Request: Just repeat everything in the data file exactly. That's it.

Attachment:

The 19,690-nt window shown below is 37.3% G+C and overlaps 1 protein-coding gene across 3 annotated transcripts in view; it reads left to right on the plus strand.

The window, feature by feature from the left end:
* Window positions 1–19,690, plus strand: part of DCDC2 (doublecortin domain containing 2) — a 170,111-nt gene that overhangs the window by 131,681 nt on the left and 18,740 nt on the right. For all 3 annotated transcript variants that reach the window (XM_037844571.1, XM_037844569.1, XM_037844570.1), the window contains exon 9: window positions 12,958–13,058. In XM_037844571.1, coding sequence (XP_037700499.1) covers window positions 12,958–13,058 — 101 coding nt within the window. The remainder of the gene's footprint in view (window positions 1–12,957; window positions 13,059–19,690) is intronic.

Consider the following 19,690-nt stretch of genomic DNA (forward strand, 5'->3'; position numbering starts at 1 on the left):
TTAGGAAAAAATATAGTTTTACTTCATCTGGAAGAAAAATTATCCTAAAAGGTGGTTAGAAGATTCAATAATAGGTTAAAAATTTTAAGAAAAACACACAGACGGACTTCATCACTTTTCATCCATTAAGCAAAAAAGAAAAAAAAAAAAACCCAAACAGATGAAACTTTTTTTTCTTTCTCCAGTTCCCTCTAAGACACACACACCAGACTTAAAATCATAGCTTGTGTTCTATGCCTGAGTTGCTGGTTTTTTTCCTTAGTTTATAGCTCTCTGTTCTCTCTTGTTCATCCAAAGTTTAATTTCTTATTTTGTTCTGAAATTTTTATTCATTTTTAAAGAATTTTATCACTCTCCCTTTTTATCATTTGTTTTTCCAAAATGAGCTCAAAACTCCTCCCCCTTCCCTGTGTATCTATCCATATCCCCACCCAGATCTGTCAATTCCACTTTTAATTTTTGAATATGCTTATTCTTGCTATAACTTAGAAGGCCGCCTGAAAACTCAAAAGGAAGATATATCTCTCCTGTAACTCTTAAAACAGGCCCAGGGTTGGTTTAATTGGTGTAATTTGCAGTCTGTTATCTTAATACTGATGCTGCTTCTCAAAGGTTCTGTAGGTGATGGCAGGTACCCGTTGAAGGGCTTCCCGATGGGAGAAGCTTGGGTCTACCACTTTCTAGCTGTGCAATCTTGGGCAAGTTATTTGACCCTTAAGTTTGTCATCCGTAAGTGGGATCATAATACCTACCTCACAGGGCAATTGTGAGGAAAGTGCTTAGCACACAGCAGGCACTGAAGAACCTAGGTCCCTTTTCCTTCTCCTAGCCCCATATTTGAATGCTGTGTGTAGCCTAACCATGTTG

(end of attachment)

The 19,690-nt window shown below is 37.3% G+C and overlaps 1 protein-coding gene across 3 annotated transcripts in view; it reads left to right on the plus strand.

The window, feature by feature from the left end:
* Window positions 1–19,690, plus strand: part of DCDC2 (doublecortin domain containing 2) — a 170,111-nt gene that overhangs the window by 131,681 nt on the left and 18,740 nt on the right. For all 3 annotated transcript variants that reach the window (XM_037844571.1, XM_037844569.1, XM_037844570.1), the window contains exon 9: window positions 12,958–13,058. In XM_037844571.1, coding sequence (XP_037700499.1) covers window positions 12,958–13,058 — 101 coding nt within the window. The remainder of the gene's footprint in view (window positions 1–12,957; window positions 13,059–19,690) is intronic.

Consider the following 19,690-nt stretch of genomic DNA (forward strand, 5'->3'; position numbering starts at 1 on the left):
TTAGGAAAAAATATAGTTTTACTTCATCTGGAAGAAAAATTATCCTAAAAGGTGGTTAGAAGATTCAATAATAGGTTAAAAATTTTAAGAAAAACACACAGACGGACTTCATCACTTTTCATCCATTAAGCAAAAAAGAAAAAAAAAAAAACCCAAACAGATGAAACTTTTTTTTCTTTCTCCAGTTCCCTCTAAGACACACACACCAGACTTAAAATCATAGCTTGTGTTCTATGCCTGAGTTGCTGGTTTTTTTCCTTAGTTTATAGCTCTCTGTTCTCTCTTGTTCATCCAAAGTTTAATTTCTTATTTTGTTCTGAAATTTTTATTCATTTTTAAAGAATTTTATCACTCTCCCTTTTTATCATTTGTTTTTCCAAAATGAGCTCAAAACTCCTCCCCCTTCCCTGTGTATCTATCCATATCCCCACCCAGATCTGTCAATTCCACTTTTAATTTTTGAATATGCTTATTCTTGCTATAACTTAGAAGGCCGCCTGAAAACTCAAAAGGAAGATATATCTCTCCTGTAACTCTTAAAACAGGCCCAGGGTTGGTTTAATTGGTGTAATTTGCAGTCTGTTATCTTAATACTGATGCTGCTTCTCAAAGGTTCTGTAGGTGATGGCAGGTACCCGTTGAAGGGCTTCCCGATGGGAGAAGCTTGGGTCTACCACTTTCTAGCTGTGCAATCTTGGGCAAGTTATTTGACCCTTAAGTTTGTCATCCGTAAGTGGGATCATAATACCTACCTCACAGGGCAATTGTGAGGAAAGTGCTTAGCACACAGCAGGCACTGAAGAACCTAGGTCCCTTTTCCTTCTCCTAGCCCCATATTTGAATGCTGTGTGTAGCCTAACCATGTTG